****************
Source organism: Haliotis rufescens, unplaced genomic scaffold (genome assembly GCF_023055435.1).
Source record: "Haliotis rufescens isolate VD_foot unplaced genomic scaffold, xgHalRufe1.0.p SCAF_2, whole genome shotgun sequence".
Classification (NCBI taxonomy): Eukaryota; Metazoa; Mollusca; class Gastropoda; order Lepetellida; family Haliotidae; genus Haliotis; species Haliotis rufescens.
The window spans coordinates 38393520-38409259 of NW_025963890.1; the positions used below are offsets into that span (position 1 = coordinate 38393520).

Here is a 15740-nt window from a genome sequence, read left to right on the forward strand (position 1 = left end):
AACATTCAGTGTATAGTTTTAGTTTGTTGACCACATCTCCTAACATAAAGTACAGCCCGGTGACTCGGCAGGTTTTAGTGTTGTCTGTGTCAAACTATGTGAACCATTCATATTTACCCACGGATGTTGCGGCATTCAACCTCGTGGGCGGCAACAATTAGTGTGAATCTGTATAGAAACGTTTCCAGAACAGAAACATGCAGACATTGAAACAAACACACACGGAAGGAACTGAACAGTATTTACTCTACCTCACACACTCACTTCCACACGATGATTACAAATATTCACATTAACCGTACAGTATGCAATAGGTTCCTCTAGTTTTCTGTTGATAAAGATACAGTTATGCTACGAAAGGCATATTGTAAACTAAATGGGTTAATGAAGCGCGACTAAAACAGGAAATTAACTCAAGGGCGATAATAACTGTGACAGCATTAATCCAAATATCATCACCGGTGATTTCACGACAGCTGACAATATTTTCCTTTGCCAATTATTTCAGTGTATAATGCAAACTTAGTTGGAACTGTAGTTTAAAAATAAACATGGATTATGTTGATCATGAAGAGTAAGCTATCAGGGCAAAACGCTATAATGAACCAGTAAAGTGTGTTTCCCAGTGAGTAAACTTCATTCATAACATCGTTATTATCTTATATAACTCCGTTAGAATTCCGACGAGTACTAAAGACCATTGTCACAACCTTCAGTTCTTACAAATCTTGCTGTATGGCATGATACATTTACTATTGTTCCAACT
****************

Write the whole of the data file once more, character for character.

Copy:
Source organism: Haliotis rufescens, unplaced genomic scaffold (genome assembly GCF_023055435.1).
Source record: "Haliotis rufescens isolate VD_foot unplaced genomic scaffold, xgHalRufe1.0.p SCAF_2, whole genome shotgun sequence".
Classification (NCBI taxonomy): Eukaryota; Metazoa; Mollusca; class Gastropoda; order Lepetellida; family Haliotidae; genus Haliotis; species Haliotis rufescens.
The window spans coordinates 38393520-38409259 of NW_025963890.1; the positions used below are offsets into that span (position 1 = coordinate 38393520).

Here is a 15740-nt window from a genome sequence, read left to right on the forward strand (position 1 = left end):
AACATTCAGTGTATAGTTTTAGTTTGTTGACCACATCTCCTAACATAAAGTACAGCCCGGTGACTCGGCAGGTTTTAGTGTTGTCTGTGTCAAACTATGTGAACCATTCATATTTACCCACGGATGTTGCGGCATTCAACCTCGTGGGCGGCAACAATTAGTGTGAATCTGTATAGAAACGTTTCCAGAACAGAAACATGCAGACATTGAAACAAACACACACGGAAGGAACTGAACAGTATTTACTCTACCTCACACACTCACTTCCACACGATGATTACAAATATTCACATTAACCGTACAGTATGCAATAGGTTCCTCTAGTTTTCTGTTGATAAAGATACAGTTATGCTACGAAAGGCATATTGTAAACTAAATGGGTTAATGAAGCGCGACTAAAACAGGAAATTAACTCAAGGGCGATAATAACTGTGACAGCATTAATCCAAATATCATCACCGGTGATTTCACGACAGCTGACAATATTTTCCTTTGCCAATTATTTCAGTGTATAATGCAAACTTAGTTGGAACTGTAGTTTAAAAATAAACATGGATTATGTTGATCATGAAGAGTAAGCTATCAGGGCAAAACGCTATAATGAACCAGTAAAGTGTGTTTCCCAGTGAGTAAACTTCATTCATAACATCGTTATTATCTTATATAACTCCGTTAGAATTCCGACGAGTACTAAAGACCATTGTCACAACCTTCAGTTCTTACAAATCTTGCTGTATGGCATGATACATTTACTATTGTTCCAACT